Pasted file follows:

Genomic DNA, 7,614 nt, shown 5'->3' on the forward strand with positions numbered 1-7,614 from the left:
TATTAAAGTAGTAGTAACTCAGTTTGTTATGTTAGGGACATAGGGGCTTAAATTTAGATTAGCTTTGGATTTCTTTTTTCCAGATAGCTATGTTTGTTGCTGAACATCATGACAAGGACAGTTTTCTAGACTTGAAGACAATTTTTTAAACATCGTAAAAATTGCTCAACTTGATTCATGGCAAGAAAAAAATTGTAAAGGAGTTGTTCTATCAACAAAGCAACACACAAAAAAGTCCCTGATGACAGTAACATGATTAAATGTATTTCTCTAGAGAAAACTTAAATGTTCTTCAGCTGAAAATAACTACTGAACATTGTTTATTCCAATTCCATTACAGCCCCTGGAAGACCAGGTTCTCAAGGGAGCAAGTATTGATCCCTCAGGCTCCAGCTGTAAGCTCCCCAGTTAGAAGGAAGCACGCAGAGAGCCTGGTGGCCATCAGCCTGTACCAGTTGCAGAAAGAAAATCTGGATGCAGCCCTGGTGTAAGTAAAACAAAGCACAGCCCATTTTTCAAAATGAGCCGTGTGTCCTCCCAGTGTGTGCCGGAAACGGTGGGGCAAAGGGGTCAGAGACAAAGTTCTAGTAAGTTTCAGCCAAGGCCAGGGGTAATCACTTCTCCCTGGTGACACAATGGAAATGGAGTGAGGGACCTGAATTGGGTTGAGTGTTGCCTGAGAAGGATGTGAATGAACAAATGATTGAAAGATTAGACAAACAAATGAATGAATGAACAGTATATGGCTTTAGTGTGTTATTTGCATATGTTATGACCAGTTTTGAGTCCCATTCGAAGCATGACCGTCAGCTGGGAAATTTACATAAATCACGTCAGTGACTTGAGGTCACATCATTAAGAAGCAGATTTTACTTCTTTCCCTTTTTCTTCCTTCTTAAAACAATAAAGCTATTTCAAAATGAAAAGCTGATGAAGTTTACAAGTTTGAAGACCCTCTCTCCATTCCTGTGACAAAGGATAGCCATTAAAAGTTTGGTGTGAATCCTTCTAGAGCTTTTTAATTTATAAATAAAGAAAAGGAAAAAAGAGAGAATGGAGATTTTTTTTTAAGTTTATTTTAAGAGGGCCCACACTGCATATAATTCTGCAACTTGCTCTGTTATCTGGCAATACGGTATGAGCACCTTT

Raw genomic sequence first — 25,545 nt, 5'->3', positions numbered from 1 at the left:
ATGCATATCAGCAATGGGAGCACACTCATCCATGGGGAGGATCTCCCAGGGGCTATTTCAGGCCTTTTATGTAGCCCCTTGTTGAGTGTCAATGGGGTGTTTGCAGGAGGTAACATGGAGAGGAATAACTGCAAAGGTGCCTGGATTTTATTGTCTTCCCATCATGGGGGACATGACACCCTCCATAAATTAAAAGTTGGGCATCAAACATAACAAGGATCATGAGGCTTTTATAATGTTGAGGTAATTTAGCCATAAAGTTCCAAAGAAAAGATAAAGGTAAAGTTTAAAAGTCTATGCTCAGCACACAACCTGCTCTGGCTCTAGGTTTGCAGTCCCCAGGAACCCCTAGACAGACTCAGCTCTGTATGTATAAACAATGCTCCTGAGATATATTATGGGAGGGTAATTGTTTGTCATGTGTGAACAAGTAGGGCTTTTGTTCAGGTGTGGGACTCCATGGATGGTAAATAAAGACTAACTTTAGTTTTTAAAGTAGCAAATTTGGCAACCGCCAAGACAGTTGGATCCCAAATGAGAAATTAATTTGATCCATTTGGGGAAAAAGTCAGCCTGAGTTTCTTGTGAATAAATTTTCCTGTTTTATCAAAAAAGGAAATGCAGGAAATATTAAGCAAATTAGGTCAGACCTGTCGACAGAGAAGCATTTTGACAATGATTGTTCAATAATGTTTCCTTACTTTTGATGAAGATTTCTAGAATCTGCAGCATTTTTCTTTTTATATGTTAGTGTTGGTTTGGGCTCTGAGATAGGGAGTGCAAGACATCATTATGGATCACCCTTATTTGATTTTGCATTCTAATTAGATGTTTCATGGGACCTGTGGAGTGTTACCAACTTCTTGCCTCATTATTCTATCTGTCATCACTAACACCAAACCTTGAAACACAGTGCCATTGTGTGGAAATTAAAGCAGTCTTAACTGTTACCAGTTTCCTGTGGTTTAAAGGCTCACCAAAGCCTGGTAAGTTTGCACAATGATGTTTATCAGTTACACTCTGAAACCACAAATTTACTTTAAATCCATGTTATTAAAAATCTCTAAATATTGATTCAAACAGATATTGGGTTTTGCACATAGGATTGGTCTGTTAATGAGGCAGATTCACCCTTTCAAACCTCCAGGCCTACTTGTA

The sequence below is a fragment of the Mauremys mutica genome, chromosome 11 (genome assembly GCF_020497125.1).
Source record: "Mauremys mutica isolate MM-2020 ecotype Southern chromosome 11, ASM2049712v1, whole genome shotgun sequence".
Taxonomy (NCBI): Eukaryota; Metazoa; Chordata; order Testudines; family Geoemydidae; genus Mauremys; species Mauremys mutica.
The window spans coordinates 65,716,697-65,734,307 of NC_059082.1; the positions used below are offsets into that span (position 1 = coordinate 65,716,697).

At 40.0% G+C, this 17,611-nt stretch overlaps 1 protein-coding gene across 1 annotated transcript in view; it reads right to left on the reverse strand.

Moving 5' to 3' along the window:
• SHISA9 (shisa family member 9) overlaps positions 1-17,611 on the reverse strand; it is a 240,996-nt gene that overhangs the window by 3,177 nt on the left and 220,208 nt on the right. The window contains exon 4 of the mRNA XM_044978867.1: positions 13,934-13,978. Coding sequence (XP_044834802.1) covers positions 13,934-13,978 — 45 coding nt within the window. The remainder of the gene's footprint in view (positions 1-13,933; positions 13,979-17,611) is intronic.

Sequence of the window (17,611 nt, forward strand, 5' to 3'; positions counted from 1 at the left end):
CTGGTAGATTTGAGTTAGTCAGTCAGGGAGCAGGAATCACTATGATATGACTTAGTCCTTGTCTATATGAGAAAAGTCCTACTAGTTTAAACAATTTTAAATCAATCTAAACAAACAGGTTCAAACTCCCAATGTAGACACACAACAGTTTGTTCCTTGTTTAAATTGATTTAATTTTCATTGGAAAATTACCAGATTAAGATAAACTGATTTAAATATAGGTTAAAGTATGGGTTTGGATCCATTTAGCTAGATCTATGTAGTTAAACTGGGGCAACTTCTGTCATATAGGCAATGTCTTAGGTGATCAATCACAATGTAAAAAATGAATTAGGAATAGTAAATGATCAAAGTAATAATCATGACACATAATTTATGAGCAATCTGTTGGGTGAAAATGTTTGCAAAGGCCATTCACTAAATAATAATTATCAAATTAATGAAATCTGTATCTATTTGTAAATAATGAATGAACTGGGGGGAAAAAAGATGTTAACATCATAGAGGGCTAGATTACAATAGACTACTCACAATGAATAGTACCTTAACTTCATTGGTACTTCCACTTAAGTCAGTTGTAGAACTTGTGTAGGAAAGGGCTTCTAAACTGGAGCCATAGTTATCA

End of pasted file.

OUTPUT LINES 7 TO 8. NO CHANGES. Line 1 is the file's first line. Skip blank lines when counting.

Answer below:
Taxonomy (NCBI): Eukaryota; Metazoa; Chordata; order Testudines; family Geoemydidae; genus Mauremys; species Mauremys mutica.
The window spans coordinates 65,716,697-65,734,307 of NC_059082.1; the positions used below are offsets into that span (position 1 = coordinate 65,716,697).